Bacteria samples, more than any of the other water quality parameters, are the easiest to contaminate. The sample bottles and their caps must be thoroughly cleaned and sterilized in an autoclave before each use. The caps must remain tightly on the bottles until just before the sample is collected. Care must be taken when unscrewing the cap and collecting the sample to ensure nothing touches the inside of the cap or bottle including your hands or fingers.
Because bacteria attach themselves to small particulate matter, there are two sampling precautions that bear emphasis. First, always collect the sample upstream of any area that may have been disrupted by entering the stream take a few steps forward, lean into the current, and collect the sample at arms reach. Second, the top film of water will have an excess accumulation of bacteria, so it is not representative of stream or lake conditions. For the sample to be a good representation of water conditions, only a small portion of this surface film should be sampled.
A standard technique has been developed for collecting bacteria samples to account for these differences. To avoid the surface layer, the bottle is "plunged" through the surface film by holding the bottle directly upside down and quickly submerging it. An inch or two below the surface, tilt the bottle toward the current and slide it in an arc toward the surface, removing the bottle in a vertical position. Leave about one-half inch of air space at the top. Immediately cap the bottle and put the sample on ice in a dark place (an ice chest).
The official procedure for analyzing bacteria requires analysis within 6 hours of collection. This is rarely possible. However, they must be run within 30 hours or the results should be discarded.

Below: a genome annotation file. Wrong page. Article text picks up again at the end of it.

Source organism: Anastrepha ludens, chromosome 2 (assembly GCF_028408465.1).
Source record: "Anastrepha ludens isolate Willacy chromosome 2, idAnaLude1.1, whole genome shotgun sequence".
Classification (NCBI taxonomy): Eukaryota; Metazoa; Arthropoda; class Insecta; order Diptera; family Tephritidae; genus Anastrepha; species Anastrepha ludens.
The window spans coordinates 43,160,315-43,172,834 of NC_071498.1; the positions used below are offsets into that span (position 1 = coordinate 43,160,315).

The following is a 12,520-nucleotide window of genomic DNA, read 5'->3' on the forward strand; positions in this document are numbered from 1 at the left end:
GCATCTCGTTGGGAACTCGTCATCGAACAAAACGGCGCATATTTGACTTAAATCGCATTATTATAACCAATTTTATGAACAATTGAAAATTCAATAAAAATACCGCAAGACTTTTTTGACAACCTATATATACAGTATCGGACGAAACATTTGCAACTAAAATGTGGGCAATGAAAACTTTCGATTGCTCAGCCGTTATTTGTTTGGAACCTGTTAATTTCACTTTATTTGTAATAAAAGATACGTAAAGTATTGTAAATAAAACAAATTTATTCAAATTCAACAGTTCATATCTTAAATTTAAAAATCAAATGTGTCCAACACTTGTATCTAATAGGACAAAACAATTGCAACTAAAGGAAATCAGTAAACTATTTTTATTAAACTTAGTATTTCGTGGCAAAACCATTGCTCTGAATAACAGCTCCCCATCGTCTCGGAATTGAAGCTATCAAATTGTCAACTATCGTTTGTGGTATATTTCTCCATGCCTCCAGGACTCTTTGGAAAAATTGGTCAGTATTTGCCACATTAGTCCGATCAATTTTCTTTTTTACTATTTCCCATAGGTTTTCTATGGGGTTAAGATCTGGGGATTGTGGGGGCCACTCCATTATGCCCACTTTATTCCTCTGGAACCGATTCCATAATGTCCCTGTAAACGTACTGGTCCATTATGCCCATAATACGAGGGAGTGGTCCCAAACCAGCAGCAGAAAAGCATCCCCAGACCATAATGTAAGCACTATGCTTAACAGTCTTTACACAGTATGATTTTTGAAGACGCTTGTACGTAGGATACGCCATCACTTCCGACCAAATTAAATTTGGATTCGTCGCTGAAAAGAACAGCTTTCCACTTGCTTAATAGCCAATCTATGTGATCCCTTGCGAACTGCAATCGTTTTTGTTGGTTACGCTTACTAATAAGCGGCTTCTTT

There are two common laboratory procedures for analyzing fecal coliform bacteria: membrane filtration (MF) and most probable number (MPN). The two are not directly comparable, so pick one method and stay with it. MF is the recommended procedure for freshwater monitoring and is more commonly used at this time. However, it is not as reliable a method as MPN in very turbid samples.
Field kits also are available for measuring bacteria. They still require access to some special equipment such as petri dishes and a small oven or incubator but if your group has access to a small lab and some equipment, field kits can be used successfully for educational purposes.
Bacteria often exhibit a large amount of field variability, so collection of field replicates (5 to 10 percent of the samples) can be important for this parameter. Lab replicates for 5 to 10 percent of the samples can be collected, but some error is introduced when pouring from one sample container to the other. Lab replicates also should be analyzed as part of the labs standard QA/QC policy.
The next chapter - Getting a Handle on Hydrology - discusses measuring stream flow.
Measuring Temperature | Measuring Dissolved Oxygen | Measuring pH | Measuring Secchi Disk Depth | Measuring Nutrient Concentrations | Measuring TSS | Measuring Chlorophyll a | Measuring Fecal Bacteria
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